What To Do in a Road Rage Situation

 
 Photo by Kaique Rocha on Pexels.Com

Photo by Kaique Rocha on Pexels.Com

“Malaysian Drivers” are famous for one thing: dangerous driving. Although this remains debatable, the fact is that driver discipline on our roads is quite lax and very few drivers seem to follow the basic driving rules they were taught when they were in driving school.

How often have we all experienced people who switch lanes without warning and without using their signal? With all of this going on, tensions can sometimes rise especially when you make use of your car horn, even if only to avoid an accident.

So when tensions rise to the point where it gives way to road rage and drivers lose their cool, there are a few things you can do to de-escalate the situation.

1. Breathe

The first thing you need to do is to breathe. Your emotions are running high and in a tense situation on the road your instincts turn defensive; your senses may be compromised and that's dangerous when you're behind the wheel.

2. Do not escalate the situation

No matter what happens, no matter how tempting it may be, never escalate the situation. That means that you should not get out of the car, and you should not even make eye contact with the other driver who is behaving aggressively towards you.

Keep your eyes on the road in front of you at all times.

3. Go to a police station / crowded area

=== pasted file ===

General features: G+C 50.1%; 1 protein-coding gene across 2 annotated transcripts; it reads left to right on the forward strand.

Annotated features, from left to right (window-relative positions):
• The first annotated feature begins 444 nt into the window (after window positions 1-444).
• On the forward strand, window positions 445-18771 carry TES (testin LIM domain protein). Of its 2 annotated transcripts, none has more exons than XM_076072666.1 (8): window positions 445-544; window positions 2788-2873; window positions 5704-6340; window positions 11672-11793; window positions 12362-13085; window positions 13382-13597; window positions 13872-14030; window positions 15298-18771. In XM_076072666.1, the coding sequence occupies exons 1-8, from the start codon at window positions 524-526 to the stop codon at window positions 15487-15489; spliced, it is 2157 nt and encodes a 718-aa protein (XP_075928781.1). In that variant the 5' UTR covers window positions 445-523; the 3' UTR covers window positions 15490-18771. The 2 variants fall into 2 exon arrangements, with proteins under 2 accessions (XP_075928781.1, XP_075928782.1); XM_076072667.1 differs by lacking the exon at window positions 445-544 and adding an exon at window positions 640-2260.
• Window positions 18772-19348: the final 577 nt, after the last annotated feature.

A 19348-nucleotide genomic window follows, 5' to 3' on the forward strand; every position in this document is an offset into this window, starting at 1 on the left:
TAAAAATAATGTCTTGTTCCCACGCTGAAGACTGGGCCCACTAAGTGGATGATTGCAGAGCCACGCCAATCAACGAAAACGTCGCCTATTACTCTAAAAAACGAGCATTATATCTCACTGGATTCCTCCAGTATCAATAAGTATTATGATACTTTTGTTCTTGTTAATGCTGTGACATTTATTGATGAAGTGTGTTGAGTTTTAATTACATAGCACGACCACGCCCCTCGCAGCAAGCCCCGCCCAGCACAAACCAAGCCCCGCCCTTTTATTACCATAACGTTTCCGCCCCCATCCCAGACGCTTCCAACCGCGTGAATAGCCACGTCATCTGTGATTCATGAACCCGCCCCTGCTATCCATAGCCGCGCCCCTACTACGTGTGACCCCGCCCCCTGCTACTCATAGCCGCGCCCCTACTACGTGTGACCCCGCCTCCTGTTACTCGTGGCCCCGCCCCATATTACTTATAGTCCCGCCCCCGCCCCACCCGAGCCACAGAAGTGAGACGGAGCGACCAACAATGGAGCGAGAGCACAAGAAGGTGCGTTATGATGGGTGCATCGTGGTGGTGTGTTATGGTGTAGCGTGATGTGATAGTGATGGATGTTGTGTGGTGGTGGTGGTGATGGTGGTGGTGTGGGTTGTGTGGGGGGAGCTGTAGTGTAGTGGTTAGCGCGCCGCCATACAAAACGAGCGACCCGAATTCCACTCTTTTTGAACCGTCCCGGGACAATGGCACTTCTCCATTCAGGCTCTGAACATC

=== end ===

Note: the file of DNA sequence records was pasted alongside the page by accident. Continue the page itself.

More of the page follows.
If you're still scared and find yourself being followed by the other driver, drive to a safe public area. A police station would be best, but any other crowded places would still be good, like a petrol station.

Usually, road bullies are just that: bullies. Being in a crowded place with lots of witnesses would help to discourage them from behaving aggressively.

Yet no matter how safely you drive on the road, sometimes you may find yourself being the aggressor instead. Perhaps someone cut you off without signalling, or perhaps someone almost hit your car while you were driving safely in your lane.

Don’t feel too guilty, this happens all the time.

The goal here is to make sure that you yourself do not end up becoming a road bully.

The first step here is to apply some of the same rules mentioned above: take deep breaths, stay in your car, and do not escalate; basically, no matter how tempting it may be, do not start a fight with the other car.

My advice for avoiding a fight and letting yourself cool down?

Let the other car go away. Slow your own car down so that the other car can gain distance from you; when they are out of sight, it’ll be a lot easier for you to calm yourself down.

Remember: Getting into a fight because of what another driver did is simply not worth it.

Don’t let someone else’s bad behaviours ruin your day.